Bain estimates world assets will be $900 trillion in 2020 from $600 trillion in 2010 and Bain expects Disruption from Nanotech, AIm, Biotech, Robotics and Ubitquitous Connectivity

Bain and Company’s Macro Trends Group (32 page pdf) set out to understand how underlying capital trends will influence the longer-term global investment environment by investigating how the quantity and scale of assets on the world balance sheet have evolved over time. We discovered that the relationship between the financial economy and the underlying real economy has reached a decisive turning point. The rate of growth of world output of goods and services has seen an extended slowdown over recent decades, while the volume of global financial assets has expanded at a rapid pace. By 2010, global capital had swollen to some $600 trillion, tripling over the past two decades. Today, total financial assets are nearly 10 times the value of the global output of all goods
and services.

Their analysis leads us to conclude that for the balance of the decade, markets will generally continue to grapple with an environment of capital superabundance. Even with moderating financial growth in developed markets, the fundamental forces that inflated the global balance sheet since the 1980s—financial innovation, high-speed computing and reliance on leverage—are still in place. Moreover, as financial markets in China, India and other emerging economies continue to develop their own financial sectors, total global capital will expand by half again, to an estimated $900 trillion by 2020 (measured in prevailing 2010 prices and exchange rates). More than any other factor on the horizon, the self-generating momentum for capital to expand—and the sheer size the financial sector has attained—will influence the shape and tempo of global economic growth going forward.

1. Rethink hurdle rates.
A prolonged period of capital surplus will be characterized by persistently low interest rates, high volatility and thin real rates of return. Some big institutional investors, like pension funds, will face large gaps between the returns they will need to meet payouts to beneficiaries and what markets will generate.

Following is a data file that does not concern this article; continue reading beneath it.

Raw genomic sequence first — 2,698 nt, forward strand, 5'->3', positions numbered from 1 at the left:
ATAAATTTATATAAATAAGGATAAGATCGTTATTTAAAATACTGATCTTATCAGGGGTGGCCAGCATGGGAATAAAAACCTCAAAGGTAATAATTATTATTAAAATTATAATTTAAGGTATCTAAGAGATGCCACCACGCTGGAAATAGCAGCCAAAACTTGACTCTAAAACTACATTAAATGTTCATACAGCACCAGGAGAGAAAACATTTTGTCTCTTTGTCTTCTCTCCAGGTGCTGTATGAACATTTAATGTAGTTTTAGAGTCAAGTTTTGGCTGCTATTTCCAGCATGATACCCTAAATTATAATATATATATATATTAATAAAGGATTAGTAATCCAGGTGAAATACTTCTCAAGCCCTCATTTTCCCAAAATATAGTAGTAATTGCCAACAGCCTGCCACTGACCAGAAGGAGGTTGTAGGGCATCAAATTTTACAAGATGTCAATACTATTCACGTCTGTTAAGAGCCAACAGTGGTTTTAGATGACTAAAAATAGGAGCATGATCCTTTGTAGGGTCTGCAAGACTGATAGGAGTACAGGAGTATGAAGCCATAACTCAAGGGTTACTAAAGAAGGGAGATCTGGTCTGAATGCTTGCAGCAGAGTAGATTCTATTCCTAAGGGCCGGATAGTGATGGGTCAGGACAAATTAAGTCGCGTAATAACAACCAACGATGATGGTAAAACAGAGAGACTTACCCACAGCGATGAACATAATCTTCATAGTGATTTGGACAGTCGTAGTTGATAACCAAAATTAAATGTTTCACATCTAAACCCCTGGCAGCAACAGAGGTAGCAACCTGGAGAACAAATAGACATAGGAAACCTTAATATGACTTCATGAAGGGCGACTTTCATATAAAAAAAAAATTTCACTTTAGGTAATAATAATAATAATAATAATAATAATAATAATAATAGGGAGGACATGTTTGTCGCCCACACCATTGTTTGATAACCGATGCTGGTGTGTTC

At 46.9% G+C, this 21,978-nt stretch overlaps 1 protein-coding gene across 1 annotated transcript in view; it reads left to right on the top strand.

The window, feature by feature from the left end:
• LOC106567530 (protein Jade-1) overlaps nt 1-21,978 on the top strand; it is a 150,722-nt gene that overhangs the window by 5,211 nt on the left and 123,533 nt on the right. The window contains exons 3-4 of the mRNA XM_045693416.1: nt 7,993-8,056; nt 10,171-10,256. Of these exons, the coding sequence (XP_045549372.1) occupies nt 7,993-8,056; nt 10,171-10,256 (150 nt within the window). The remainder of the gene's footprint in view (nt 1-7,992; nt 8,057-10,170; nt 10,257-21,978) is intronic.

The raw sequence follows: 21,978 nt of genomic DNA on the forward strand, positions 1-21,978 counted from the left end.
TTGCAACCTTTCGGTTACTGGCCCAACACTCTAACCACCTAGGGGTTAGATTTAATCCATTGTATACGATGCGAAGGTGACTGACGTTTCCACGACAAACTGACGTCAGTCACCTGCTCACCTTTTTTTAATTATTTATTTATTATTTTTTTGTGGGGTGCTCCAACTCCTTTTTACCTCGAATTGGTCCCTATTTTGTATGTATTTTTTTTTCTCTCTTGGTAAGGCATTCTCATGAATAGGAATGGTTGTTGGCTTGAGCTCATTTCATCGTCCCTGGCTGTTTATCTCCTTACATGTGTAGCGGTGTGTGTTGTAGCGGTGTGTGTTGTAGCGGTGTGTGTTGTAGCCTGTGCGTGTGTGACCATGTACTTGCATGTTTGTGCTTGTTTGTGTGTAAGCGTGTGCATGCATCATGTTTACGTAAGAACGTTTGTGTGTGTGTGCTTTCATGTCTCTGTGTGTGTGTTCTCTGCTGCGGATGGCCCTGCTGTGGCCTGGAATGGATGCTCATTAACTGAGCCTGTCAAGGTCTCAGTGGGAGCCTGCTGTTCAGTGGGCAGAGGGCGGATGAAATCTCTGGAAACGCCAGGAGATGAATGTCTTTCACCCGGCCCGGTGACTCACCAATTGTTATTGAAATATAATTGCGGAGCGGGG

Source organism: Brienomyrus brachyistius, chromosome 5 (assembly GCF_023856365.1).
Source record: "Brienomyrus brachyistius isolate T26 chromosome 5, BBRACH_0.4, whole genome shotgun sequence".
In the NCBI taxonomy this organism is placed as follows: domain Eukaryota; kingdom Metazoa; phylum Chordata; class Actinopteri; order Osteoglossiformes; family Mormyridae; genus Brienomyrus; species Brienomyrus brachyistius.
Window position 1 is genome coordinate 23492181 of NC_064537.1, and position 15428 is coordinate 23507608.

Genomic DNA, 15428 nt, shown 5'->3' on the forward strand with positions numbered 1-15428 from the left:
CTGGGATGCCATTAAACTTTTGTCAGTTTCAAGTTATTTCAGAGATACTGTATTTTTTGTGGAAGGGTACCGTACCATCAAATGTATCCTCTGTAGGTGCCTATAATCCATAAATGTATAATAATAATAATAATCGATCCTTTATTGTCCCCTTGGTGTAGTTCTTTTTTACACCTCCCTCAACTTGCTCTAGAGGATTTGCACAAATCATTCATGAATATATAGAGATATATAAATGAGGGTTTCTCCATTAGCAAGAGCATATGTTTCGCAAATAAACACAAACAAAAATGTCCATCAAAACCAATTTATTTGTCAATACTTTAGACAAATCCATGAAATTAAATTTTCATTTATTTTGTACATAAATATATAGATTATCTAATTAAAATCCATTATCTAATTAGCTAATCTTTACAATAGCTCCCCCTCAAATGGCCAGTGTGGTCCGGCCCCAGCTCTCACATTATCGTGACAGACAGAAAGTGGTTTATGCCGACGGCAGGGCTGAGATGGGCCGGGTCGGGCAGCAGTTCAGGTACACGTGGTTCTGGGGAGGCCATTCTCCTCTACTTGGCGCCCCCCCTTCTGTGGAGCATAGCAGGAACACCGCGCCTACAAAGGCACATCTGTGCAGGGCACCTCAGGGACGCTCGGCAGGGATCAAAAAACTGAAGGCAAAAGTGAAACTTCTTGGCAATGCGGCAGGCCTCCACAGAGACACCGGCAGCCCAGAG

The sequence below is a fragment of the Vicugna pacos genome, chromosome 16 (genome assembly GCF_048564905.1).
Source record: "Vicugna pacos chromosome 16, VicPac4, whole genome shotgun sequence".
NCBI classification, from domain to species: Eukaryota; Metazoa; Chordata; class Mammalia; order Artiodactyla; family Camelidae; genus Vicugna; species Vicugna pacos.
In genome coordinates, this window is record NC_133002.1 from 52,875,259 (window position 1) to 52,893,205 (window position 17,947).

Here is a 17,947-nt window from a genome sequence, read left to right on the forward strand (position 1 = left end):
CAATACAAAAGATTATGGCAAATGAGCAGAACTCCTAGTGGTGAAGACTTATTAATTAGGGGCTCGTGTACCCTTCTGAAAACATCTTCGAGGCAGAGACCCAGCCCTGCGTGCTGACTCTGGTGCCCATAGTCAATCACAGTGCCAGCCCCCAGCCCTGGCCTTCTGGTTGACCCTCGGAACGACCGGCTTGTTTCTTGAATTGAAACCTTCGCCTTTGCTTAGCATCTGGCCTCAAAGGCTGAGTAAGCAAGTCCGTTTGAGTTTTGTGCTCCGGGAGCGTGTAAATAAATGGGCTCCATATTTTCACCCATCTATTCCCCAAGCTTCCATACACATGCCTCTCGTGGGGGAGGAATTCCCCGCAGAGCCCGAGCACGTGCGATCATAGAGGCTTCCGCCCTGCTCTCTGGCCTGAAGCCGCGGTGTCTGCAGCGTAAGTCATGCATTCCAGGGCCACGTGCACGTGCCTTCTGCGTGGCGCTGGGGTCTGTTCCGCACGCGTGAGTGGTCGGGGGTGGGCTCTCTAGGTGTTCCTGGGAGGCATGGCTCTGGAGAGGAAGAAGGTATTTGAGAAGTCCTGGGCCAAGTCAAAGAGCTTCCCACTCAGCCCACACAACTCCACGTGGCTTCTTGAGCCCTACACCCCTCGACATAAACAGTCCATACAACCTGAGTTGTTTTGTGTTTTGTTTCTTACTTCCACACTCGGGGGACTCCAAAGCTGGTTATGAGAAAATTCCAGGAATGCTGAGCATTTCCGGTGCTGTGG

2. Prepare for bubble risks.
Capital superabundance will increase the frequency, intensity, size and longevity of asset bubbles. The propensity for bubbles to form will be magnified as yield-hungry investors race to pour capital into assets that show the potential to generate superior returns. Because the global financial system has grown so large relative to the underlying economy, asset values can quickly reach unsustainable levels and remain inflated for months or years, tempting businesses to commit resources in pursuit of unachievable returns.

3. Actively manage the balance sheet.
Capital superabundance will require even the most traditionally stable businesses to operate in much the same way as many hedge funds do, by actively managing their mix of long and short positions to insulate themselves against a more volatile macroeconomic environment across their portfolio of business activities. For nonfinancial businesses, in particular, an extended period of abundant capital will change the balance sheet from an object of thrift, to be managed to minimum size, into an important strategic platform with defensive and offensive potential. Leading companies will actively use the balance sheet, using cash and financial instruments, among other tools, to stabilize and enhance their core business strategy.

4. Open investment channels to emerging markets.
The capital needs of the faster-growing emerging markets would appear to make them a natural destination for the large stock of financial assets that remain concentrated mostly in the advanced economies.

5. Look to the far horizon.
Capital superabundance will tip the balance of power from owners of capital to owners and creators of good ideas—wherever they can be found. But as yield-seeking capital increasingly crowds into all available asset classes, diversification will become even harder to achieve.

China will generate more capital than it absorbs

How big will China’s capital footprint become? Based on International Monetary Fund data, Bain projects
that China will add $87 trillion (calculated at fixed 2010 exchange rates) to the growth of total global
financial assets by 2020. That is more than four times the amount capital that will be generated by the Japanese economy and will surpass both the US and EU by some $25 trillion. From just $39 trillion in 2010, China’s contribution to the growth of global capital will increase at a 12% annual rate compounded to some $125 trillion through the balance of the decade, a threefold increase in its share.

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